Film Courses

Fall 2020

See complete information about these courses in the course offerings database. For more information about a specific course, including course type, schedule and location, click on its title.

Art Since 1945

ARTH 267 - King, Elliott H.

This course introduces students to art and art theory from 1945 to the present. The objectives of the course are: (1) to enhance student knowledge of the major works, artists, and movements of art in Europe and the United States since 1945; (2) to integrate these works of art within the broader social and intellectual history of the period; and  (3) to help students develop their skills in visual analysis and historical interpretation. Among the issues we examine are the politics of abstract art; the ongoing dialogue between art and mass culture; the differences between modernism and postmodernism; and contemporary critiques of art history's prevailing narratives. This is a lecture course with a heavy emphasis on in-class discussion.

Drawing I

ARTS 111 - Beavers, Leigh A.

Development of skills and visual awareness through the study of the basic elements of drawing. Variety of media, including pencil, charcoal, ink and crayon. Lab fee required.

Photography I

ARTS 120 - Bowden, Christa K.

An introduction to the methods and materials of black and white film photography, with an emphasis on composition, exposure, and darkroom technique. The course includes a combination of image presentations, technical demonstrations, studio instruction, and group critiques. Lab fee required; cameras are available for check-out.

Photography I

ARTS 120 - Archer, Clover H.

An introduction to the methods and materials of black and white film photography, with an emphasis on composition, exposure, and darkroom technique. The course includes a combination of image presentations, technical demonstrations, studio instruction, and group critiques. Lab fee required; cameras are available for check-out.

Design I

ARTS 131 - de Lissovoy, Sandy B.

An introduction to the elements and concepts of two-dimensional design within the context of current digital technology, with an emphasis on contemporary computer software programs.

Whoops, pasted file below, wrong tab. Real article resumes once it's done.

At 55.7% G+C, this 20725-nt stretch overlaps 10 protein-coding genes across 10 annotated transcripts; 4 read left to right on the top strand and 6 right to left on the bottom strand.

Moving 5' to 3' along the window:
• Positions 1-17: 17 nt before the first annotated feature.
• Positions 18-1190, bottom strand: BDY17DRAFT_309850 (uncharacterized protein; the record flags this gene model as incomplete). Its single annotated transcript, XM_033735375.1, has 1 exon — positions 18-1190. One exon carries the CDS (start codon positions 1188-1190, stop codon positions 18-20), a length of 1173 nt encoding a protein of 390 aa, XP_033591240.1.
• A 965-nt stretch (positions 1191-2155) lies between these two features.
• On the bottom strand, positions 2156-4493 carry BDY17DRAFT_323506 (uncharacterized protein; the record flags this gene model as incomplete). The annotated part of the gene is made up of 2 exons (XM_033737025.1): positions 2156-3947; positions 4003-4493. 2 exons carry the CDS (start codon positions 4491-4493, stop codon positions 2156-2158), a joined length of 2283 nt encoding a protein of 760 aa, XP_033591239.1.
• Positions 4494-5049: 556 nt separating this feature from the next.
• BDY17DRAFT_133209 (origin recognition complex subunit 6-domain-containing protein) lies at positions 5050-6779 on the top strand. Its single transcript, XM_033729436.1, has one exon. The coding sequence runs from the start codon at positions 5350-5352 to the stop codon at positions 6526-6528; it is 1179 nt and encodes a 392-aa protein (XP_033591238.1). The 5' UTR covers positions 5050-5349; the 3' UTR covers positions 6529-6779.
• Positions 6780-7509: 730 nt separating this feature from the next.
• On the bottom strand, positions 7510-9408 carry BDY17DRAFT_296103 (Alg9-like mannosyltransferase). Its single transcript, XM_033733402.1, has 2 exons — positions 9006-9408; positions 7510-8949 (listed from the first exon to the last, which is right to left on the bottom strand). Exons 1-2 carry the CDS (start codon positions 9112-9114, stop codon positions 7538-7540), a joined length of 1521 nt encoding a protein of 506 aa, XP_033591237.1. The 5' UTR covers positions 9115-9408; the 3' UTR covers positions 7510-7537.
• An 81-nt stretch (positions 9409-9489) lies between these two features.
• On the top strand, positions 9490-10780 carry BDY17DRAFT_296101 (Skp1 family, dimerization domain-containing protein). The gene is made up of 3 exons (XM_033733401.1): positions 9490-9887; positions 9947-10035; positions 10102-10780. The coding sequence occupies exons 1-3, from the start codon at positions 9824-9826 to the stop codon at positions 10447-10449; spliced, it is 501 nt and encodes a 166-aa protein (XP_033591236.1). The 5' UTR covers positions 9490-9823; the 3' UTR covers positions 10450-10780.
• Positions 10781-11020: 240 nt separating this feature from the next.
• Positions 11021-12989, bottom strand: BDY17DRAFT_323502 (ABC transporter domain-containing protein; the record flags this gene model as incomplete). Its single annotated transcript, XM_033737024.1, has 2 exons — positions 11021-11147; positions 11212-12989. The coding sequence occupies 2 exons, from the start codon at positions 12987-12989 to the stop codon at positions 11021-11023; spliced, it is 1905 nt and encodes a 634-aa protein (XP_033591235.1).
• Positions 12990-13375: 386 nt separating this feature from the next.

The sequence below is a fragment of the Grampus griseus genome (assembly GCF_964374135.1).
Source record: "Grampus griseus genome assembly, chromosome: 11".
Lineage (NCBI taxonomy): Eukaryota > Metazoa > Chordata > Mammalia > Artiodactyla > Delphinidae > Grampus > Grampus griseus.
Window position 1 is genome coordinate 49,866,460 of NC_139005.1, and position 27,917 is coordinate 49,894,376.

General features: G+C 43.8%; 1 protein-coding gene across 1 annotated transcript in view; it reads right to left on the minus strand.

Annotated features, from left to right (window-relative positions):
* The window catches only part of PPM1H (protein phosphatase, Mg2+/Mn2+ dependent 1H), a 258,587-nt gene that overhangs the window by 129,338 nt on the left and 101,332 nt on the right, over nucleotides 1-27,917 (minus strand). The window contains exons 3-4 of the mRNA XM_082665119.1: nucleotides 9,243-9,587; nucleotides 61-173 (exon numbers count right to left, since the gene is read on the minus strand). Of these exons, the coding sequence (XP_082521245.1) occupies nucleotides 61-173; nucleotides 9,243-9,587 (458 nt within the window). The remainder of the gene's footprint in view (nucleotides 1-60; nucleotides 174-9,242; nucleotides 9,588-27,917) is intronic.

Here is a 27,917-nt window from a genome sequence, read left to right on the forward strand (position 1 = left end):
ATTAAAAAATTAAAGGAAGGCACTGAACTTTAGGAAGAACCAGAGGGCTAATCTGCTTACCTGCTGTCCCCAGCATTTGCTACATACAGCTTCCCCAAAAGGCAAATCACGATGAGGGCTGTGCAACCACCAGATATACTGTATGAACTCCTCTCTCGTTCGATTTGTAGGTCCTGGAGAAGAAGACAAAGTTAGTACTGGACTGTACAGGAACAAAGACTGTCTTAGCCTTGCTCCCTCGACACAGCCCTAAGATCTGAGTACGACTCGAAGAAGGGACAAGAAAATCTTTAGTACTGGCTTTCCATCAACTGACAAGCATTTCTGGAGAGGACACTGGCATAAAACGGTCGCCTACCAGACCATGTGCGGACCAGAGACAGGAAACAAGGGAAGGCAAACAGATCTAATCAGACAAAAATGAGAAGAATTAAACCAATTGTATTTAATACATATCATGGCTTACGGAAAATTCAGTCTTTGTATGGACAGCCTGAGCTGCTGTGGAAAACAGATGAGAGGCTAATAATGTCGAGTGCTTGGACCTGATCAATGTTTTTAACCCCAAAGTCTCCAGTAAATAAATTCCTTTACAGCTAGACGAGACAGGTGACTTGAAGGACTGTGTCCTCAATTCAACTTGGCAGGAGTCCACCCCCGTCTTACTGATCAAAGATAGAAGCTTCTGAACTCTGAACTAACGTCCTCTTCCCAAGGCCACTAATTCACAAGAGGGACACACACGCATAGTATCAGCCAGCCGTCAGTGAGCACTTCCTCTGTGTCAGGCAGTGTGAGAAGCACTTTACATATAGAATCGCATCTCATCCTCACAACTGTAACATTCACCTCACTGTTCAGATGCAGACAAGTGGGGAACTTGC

Painting II

ARTS 218 - Olson-Janjic, Kathleen

Continuation of ARTS 217. Lab fee required.

Introduction to Film

ENGL 233 - Sandberg, Stephanie L.

An introductory study of film taught in English and with a topical focus on texts from a variety of global film-making traditions. At its origins, film displayed boundary-crossing international ambitions, and this course attends to that important fact, but the course's individual variations emphasize one national film tradition (e.g., American, French, Indian, British, Italian, Chinese, etc.) and, within it, may focus on major representative texts or upon a subgenre or thematic approach. In all cases, the course introduces students to fundamental issues in the history, theory, and basic terminology of film.

Script Analysis for Stage and Screen

FILM 121 - Collins, Owen

The study of selected plays and screenplays from the standpoint of the theatre and screen artists. Emphasis on thorough examination of the scripts preparatory to production. This course is focused on developing script analysis skills directly applicable to work in production. Students work collaboratively in various creative capacities to transform texts into productions.

Introduction to Film

FILM 233 - Sandberg, Stephanie L.

An introductory study of film taught in English and with a topical focus on texts from a variety of global film-making traditions. At its origins, film displayed boundary-crossing international ambitions, and this course attends to that important fact, but the course's individual variations emphasize one national film tradition (e.g., American, French, Indian, British, Italian, Chinese, etc.) and, within it, may focus on major representative texts or upon a subgenre or thematic approach. In all cases, the course introduces students to fundamental issues in the history, theory, and basic terminology of film.

Research and Writing Film Capstone

FILM 413 - Sandberg, Stephanie L.

A collaborative group research, writing, and/or production project for junior or senior minors, conducted in supervising faculty members' areas of expertise, with directed independent study culminating in a substantial final project. Possible topics include global and national film, focused treatments of auteur-directors or genres, film and psychology, film and technological change, film and painting, original film production.

Jesus in Fact, Fiction, and Film

REL 153 - Brown, Alexandra R.